Last month, the Univeristy was shocked when the United States Securities and Exchange Commission (SEC) discovered economics lecturer Alex Gould misappropriated funds from a venture capital fund he advised. This resulted in a hefty $726,000 fine, a socially-distanced public stoning, and further investigation by SEC Chairman Jay Clayton.
What he found was an issue much bigger than lil old Gould:
“When we got Alex Gould, I could feel in my bones there was something fishy going on,” said Clayton, grumbling to himself and gesticulating randomly to a bulletin board covered in red yarn and images of University officials. “It hit me when a summer intern in the econ department mistook me for a bumbling tourist and started talking my ear off about Nutri-Boost vitamins and how they were President Marc Tessier-Levigne’s key to youth.”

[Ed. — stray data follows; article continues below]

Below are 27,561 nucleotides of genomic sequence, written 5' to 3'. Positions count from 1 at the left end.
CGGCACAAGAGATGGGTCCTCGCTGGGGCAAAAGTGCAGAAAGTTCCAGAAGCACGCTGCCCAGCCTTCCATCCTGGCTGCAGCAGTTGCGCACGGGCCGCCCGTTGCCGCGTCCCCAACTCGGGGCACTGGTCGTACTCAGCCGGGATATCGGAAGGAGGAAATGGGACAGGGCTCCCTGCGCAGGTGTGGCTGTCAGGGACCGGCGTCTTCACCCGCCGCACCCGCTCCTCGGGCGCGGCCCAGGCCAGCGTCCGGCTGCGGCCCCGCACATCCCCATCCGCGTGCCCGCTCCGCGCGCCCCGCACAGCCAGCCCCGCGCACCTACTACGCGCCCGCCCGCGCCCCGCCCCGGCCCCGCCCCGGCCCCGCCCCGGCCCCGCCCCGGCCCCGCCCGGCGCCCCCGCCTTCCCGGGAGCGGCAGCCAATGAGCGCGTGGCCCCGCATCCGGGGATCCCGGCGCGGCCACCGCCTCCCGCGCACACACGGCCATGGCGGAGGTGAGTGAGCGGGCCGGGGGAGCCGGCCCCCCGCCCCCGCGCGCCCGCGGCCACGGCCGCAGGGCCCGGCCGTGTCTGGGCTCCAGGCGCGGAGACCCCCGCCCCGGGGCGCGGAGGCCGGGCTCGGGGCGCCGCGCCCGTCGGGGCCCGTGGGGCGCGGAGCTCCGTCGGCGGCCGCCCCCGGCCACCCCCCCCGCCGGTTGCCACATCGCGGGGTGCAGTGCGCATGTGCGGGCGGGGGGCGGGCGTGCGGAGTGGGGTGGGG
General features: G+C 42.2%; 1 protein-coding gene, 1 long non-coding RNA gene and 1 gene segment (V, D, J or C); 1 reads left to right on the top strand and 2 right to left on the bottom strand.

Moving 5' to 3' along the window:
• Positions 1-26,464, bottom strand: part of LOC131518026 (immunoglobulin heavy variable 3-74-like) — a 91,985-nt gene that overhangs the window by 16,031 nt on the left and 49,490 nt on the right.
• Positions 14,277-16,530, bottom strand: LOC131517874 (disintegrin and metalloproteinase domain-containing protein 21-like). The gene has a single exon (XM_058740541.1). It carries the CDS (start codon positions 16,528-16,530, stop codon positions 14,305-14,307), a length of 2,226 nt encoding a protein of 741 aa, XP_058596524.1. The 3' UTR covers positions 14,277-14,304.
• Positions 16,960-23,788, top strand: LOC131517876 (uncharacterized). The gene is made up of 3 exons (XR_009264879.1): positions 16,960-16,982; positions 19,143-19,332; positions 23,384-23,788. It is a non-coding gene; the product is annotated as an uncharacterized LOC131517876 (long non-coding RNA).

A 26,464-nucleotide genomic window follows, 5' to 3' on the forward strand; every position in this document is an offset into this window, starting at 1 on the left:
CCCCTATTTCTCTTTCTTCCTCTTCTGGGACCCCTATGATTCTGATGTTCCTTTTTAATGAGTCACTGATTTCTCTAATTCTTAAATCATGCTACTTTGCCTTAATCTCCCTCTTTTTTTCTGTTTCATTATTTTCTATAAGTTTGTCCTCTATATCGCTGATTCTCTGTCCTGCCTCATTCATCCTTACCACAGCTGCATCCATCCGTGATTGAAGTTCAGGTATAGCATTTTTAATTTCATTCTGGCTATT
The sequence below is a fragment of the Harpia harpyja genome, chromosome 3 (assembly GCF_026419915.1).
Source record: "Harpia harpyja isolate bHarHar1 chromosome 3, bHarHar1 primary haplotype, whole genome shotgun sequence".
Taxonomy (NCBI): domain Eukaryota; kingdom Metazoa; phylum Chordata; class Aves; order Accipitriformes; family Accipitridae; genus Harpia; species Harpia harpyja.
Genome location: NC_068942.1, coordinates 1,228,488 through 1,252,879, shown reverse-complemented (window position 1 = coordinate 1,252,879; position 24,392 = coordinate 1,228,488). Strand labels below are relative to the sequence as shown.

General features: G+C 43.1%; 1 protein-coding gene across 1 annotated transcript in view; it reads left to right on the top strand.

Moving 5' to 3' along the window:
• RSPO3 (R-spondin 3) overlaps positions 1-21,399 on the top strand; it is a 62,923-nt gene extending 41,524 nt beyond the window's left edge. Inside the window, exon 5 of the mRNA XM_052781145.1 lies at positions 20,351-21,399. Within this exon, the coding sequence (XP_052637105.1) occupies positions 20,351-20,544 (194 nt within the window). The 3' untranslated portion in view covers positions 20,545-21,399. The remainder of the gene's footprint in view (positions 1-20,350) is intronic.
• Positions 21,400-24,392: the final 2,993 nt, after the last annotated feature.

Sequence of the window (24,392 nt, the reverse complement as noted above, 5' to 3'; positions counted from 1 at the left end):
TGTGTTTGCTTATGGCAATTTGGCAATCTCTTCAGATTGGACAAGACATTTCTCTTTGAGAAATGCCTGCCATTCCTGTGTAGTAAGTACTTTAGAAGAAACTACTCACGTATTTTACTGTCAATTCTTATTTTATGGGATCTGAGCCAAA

What on the surface appeared to be a single man stealing funds from a venture capital fund to build his son a nice enough gaming PC to keep custody of him turned out to be a University wide scam to sell unassuming tourists, transfer students, and extended family Stanford affiliates on Nutri-Boost vitamins.
“Gould was just an attempt to jumpstart the scheme after huge losses last quarter due to the Corono virus; just a cog in the machine, easily replaceable,” President MTL when confronted with evidence of the scheme. “But fret not; we here at Stanford pride ourselves on our resourcefulness and ability to bounce back from failure. Our rich, diverse student body and staff of elite professors provide us with the opportunity to reach corners of the vitamin market sorority girls have only dreamt of, and devise a multi-tiered plan of investment tailored to each investor.”
MTL was last seen mobilizing children from the Escondido Elementary school to slip pamphlets into unsuspecting tourists around campus, promising them two reads on their college applications in 2030.